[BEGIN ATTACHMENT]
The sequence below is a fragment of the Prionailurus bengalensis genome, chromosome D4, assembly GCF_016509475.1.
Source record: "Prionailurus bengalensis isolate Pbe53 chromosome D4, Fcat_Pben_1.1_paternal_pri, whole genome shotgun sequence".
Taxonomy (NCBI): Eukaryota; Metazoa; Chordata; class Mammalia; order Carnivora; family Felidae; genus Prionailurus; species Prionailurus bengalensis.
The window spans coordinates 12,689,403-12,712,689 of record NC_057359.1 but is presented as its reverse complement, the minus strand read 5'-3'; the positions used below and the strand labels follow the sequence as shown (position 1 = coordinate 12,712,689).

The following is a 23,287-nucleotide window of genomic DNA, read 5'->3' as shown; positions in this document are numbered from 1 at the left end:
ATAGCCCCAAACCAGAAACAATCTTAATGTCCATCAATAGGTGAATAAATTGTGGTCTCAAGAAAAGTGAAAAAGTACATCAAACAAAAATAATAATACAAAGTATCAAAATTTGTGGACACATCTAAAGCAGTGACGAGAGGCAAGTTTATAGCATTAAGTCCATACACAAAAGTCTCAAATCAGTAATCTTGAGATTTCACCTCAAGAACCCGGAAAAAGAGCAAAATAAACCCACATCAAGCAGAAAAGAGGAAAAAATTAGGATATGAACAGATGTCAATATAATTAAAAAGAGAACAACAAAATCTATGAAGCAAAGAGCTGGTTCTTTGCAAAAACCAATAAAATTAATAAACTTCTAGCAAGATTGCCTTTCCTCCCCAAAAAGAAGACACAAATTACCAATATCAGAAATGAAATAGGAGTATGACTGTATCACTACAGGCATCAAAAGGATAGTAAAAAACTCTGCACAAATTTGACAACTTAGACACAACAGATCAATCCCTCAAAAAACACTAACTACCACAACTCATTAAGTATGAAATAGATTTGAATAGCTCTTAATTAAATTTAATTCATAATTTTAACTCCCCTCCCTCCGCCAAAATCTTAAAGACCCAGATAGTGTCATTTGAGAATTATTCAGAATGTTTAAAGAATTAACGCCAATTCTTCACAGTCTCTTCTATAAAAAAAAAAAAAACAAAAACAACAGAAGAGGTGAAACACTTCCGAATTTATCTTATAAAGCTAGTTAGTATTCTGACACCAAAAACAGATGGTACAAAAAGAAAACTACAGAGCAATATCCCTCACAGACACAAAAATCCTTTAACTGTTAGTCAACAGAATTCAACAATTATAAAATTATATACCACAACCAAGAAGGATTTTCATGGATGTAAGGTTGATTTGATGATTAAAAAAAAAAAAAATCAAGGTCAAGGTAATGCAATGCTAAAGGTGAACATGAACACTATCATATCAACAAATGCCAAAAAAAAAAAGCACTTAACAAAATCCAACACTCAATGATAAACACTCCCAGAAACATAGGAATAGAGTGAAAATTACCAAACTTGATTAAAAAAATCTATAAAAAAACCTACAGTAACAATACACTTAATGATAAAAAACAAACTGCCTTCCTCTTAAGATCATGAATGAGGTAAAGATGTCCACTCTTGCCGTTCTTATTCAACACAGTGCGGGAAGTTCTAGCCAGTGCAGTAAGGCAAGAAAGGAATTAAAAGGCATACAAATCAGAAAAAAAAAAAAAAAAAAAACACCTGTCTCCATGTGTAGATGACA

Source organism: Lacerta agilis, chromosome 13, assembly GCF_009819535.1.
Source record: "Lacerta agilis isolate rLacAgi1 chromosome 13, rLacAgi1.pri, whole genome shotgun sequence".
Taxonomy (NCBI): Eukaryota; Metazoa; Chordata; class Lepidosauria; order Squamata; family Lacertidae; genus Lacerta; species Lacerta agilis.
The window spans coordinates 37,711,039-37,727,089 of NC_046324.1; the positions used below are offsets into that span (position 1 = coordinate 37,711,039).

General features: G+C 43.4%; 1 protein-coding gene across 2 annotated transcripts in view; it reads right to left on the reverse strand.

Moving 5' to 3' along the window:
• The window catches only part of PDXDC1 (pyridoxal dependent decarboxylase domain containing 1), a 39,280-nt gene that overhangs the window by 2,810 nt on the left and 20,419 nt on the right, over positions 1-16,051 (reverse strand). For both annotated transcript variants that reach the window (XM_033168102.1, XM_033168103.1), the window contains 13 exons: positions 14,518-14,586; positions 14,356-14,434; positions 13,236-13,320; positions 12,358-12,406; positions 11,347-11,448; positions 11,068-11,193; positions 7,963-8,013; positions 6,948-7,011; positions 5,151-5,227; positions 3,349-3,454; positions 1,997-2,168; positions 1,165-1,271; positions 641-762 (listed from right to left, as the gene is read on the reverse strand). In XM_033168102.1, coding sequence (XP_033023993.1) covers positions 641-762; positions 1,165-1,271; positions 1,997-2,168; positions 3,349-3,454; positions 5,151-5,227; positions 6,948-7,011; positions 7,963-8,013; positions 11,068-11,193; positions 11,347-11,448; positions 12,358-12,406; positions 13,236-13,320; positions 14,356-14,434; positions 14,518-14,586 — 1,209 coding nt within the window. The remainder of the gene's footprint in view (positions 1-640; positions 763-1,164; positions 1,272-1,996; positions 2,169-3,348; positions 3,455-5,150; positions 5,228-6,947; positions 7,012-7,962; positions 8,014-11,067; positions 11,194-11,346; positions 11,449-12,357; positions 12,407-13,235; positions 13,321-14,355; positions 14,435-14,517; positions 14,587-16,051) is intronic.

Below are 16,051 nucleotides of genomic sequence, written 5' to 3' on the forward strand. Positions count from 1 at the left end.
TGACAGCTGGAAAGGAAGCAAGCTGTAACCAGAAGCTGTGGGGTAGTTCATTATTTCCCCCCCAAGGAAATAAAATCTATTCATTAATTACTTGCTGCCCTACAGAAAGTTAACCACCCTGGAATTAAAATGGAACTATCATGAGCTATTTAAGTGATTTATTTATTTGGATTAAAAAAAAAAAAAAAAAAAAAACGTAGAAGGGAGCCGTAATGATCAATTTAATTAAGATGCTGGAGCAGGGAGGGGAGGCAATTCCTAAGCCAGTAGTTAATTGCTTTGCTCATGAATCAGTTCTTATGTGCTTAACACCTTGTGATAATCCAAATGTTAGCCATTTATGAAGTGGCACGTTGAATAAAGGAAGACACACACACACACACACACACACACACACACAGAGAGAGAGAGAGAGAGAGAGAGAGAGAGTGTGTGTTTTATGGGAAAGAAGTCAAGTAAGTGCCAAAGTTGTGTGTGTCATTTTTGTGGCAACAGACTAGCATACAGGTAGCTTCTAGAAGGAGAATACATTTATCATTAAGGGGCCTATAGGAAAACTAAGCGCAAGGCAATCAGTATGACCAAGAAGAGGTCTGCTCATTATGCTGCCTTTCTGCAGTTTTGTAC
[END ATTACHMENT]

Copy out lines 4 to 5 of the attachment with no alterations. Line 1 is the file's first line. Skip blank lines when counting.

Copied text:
The window spans coordinates 12,689,403-12,712,689 of record NC_057359.1 but is presented as its reverse complement, the minus strand read 5'-3'; the positions used below and the strand labels follow the sequence as shown (position 1 = coordinate 12,712,689).

The following is a 23,287-nucleotide window of genomic DNA, read 5'->3' as shown; positions in this document are numbered from 1 at the left end: